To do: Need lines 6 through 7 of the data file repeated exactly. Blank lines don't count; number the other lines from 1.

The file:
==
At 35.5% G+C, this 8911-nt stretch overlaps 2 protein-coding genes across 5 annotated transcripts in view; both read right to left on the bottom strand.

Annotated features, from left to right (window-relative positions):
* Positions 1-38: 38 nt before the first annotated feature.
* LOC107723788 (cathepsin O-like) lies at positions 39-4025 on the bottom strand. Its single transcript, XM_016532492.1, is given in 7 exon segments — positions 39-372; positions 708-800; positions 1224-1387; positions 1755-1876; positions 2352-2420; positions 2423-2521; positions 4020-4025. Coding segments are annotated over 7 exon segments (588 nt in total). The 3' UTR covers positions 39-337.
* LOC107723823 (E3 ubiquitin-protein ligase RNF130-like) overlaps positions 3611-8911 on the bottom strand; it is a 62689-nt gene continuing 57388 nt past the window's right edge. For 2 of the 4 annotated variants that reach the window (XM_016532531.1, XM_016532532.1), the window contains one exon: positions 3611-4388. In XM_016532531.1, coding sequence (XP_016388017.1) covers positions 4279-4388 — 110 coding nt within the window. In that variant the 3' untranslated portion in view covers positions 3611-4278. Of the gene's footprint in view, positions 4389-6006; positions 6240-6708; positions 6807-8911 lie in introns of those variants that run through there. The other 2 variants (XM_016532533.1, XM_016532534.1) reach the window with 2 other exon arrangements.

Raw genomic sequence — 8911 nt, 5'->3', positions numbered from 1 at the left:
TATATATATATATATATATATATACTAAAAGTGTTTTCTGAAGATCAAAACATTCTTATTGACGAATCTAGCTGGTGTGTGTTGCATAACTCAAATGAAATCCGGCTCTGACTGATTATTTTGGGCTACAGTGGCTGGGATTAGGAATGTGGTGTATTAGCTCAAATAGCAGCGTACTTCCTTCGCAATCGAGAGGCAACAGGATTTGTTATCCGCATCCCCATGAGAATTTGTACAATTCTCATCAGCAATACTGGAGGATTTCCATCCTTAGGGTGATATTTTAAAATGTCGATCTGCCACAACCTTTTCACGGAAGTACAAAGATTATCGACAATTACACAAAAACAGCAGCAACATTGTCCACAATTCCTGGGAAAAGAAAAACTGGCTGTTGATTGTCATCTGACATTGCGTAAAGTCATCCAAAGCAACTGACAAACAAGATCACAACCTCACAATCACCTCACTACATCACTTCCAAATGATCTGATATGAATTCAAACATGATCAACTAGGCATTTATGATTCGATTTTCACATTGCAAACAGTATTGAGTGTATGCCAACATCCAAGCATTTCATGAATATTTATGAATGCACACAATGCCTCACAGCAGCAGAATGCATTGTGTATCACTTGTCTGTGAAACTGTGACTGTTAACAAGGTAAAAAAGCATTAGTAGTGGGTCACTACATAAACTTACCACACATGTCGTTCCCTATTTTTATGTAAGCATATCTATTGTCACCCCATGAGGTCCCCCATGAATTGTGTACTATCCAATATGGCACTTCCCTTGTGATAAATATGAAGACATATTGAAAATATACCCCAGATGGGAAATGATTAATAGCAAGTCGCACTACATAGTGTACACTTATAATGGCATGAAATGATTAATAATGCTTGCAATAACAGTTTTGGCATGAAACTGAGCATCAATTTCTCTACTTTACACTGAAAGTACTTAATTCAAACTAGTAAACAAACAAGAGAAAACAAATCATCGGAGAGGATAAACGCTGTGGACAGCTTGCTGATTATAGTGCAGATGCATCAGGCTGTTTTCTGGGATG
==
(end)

Raw genomic sequence — 8911 nt, 5'->3', positions numbered from 1 at the left:
TATATATATATATATATATATATACTAAAAGTGTTTTCTGAAGATCAAAACATTCTTATTGACGAATCTAGCTGGTGTGTGTTGCATAACTCAAATGAAATCCGGCTCTGACTGATTATTTTGGGCTACAGTGGCTGGGATTAGGAATGTGGTGTATTAGCTCAAATAGCAGCGTACTTCCTTCGCAATCGAGAGGCAACAGGATTTGTTATCCGCATCCCCATGAGAATTTGTACAATTCTCATCAGCAATACTGGAGGATTTCCATCCTTAGGGTGATATTTTAAAATGTCGATCTGCCACAACCTTTTCACGGAAGTACAAAGATTATCGACAATTACACAAAAACAGCAGCAACATTGTCCACAATTCCTGGGAAAAGAAAAACTGGCTGTTGATTGTCATCTGACATTGCGTAAAGTCATCCAAAGCAACTGACAAACAAGATCACAACCTCACAATCACCTCACTACATCACTTCCAAATGATCTGATATGAATTCAAACATGATCAACTAGGCATTTATGATTCGATTTTCACATTGCAAACAGTATTGAGTGTATGCCAACATCCAAGCATTTCATGAATATTTATGAATGCACACAATGCCTCACAGCAGCAGAATGCATTGTGTATCACTTGTCTGTGAAACTGTGACTGTTAACAAGGTAAAAAAGCATTAGTAGTGGGTCACTACATAAACTTACCACACATGTCGTTCCCTATTTTTATGTAAGCATATCTATTGTCACCCCATGAGGTCCCCCATGAATTGTGTACTATCCAATATGGCACTTCCCTTGTGATAAATATGAAGACATATTGAAAATATACCCCAGATGGGAAATGATTAATAGCAAGTCGCACTACATAGTGTACACTTATAATGGCATGAAATGATTAATAATGCTTGCAATAACAGTTTTGGCATGAAACTGAGCATCAATTTCTCTACTTTACACTGAAAGTACTTAATTCAAACTAGTAAACAAACAAGAGAAAACAAATCATCGGAGAGGATAAACGCTGTGGACAGCTTGCTGATTATAGTGCAGATGCATCAGGCTGTTTTCTGGGATG